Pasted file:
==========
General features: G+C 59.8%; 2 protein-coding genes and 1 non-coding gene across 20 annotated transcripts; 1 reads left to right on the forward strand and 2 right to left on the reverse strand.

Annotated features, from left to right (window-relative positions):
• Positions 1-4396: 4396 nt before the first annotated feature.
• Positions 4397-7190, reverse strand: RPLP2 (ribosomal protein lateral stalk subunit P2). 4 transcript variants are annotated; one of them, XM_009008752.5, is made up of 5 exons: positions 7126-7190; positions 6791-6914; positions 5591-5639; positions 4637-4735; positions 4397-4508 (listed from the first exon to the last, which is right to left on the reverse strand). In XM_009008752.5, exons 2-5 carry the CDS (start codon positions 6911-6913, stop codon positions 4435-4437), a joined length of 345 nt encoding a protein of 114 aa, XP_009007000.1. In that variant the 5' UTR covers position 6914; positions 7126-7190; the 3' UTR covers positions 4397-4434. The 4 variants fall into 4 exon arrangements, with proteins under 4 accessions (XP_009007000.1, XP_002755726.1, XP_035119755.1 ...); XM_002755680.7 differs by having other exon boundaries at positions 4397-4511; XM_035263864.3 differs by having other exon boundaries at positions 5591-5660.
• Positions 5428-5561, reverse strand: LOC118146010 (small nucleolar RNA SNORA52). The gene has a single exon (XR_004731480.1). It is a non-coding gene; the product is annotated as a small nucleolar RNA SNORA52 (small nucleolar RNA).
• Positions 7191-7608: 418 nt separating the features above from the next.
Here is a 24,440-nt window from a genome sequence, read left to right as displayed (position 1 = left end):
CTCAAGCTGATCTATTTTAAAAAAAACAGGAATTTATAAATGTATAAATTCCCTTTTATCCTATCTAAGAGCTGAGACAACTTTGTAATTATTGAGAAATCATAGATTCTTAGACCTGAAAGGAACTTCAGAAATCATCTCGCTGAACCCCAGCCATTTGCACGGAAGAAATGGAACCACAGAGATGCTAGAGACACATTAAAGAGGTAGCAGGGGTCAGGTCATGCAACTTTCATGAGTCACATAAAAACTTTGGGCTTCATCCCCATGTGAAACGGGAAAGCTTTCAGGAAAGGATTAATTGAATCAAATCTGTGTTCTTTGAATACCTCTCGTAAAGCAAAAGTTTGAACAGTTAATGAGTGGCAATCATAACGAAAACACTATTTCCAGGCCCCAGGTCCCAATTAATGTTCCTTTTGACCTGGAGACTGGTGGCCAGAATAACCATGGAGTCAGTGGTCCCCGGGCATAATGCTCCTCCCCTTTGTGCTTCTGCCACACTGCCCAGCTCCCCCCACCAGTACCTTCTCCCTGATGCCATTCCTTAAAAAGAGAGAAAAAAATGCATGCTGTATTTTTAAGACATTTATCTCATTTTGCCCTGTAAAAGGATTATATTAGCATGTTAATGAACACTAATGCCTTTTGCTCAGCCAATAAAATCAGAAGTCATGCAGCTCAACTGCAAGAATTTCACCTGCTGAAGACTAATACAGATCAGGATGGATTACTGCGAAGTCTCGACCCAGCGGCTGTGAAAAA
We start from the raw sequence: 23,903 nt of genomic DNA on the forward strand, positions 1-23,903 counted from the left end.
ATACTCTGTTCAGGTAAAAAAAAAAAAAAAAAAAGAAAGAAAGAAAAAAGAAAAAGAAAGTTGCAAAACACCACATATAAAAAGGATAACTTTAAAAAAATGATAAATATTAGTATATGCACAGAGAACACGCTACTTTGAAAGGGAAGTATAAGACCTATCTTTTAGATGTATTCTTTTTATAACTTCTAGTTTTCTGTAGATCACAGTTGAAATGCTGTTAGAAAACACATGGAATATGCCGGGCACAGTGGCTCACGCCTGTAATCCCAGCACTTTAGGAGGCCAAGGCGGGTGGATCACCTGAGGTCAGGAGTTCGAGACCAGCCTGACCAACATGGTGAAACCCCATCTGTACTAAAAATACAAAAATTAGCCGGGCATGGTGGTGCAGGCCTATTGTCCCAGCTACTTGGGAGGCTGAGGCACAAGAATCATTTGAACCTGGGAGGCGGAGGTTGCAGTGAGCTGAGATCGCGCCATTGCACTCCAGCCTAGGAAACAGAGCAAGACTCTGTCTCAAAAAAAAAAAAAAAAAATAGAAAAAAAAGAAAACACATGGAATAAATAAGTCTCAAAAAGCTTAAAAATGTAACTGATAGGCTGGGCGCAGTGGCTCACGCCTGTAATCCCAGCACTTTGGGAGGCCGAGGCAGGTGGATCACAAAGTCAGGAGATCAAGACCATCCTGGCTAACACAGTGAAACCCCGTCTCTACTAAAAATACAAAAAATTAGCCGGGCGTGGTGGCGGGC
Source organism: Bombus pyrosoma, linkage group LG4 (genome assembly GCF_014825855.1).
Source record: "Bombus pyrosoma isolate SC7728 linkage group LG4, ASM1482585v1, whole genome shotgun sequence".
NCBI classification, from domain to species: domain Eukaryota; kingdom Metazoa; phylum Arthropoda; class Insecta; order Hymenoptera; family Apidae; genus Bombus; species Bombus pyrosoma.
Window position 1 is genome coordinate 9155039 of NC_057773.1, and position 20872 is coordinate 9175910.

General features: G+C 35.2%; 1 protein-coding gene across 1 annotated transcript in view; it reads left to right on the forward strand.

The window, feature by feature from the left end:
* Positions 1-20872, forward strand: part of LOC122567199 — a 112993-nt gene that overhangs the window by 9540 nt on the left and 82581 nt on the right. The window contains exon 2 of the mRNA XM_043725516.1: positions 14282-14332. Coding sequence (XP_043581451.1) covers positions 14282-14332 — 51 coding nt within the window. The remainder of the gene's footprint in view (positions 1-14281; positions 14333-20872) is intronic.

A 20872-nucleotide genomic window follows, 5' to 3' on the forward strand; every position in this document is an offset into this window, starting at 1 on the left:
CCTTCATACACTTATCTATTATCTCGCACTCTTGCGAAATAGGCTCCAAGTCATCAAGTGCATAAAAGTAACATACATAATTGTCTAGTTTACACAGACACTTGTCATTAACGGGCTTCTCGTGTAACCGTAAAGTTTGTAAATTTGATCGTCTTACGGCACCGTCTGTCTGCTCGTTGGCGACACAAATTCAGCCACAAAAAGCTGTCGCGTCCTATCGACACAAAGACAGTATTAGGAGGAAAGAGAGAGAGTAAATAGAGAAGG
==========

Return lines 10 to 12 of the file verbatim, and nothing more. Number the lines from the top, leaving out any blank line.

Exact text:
ATACTCTGTTCAGGTAAAAAAAAAAAAAAAAAAAGAAAGAAAGAAAAAAGAAAAAGAAAGTTGCAAAACACCACATATAAAAAGGATAACTTTAAAAAAATGATAAATATTAGTATATGCACAGAGAACACGCTACTTTGAAAGGGAAGTATAAGACCTATCTTTTAGATGTATTCTTTTTATAACTTCTAGTTTTCTGTAGATCACAGTTGAAATGCTGTTAGAAAACACATGGAATATGCCGGGCACAGTGGCTCACGCCTGTAATCCCAGCACTTTAGGAGGCCAAGGCGGGTGGATCACCTGAGGTCAGGAGTTCGAGACCAGCCTGACCAACATGGTGAAACCCCATCTGTACTAAAAATACAAAAATTAGCCGGGCATGGTGGTGCAGGCCTATTGTCCCAGCTACTTGGGAGGCTGAGGCACAAGAATCATTTGAACCTGGGAGGCGGAGGTTGCAGTGAGCTGAGATCGCGCCATTGCACTCCAGCCTAGGAAACAGAGCAAGACTCTGTCTCAAAAAAAAAAAAAAAAAATAGAAAAAAAAGAAAACACATGGAATAAATAAGTCTCAAAAAGCTTAAAAATGTAACTGATAGGCTGGGCGCAGTGGCTCACGCCTGTAATCCCAGCACTTTGGGAGGCCGAGGCAGGTGGATCACAAAGTCAGGAGATCAAGACCATCCTGGCTAACACAGTGAAACCCCGTCTCTACTAAAAATACAAAAAATTAGCCGGGCGTGGTGGCGGGC
Source organism: Bombus pyrosoma, linkage group LG4 (genome assembly GCF_014825855.1).
Source record: "Bombus pyrosoma isolate SC7728 linkage group LG4, ASM1482585v1, whole genome shotgun sequence".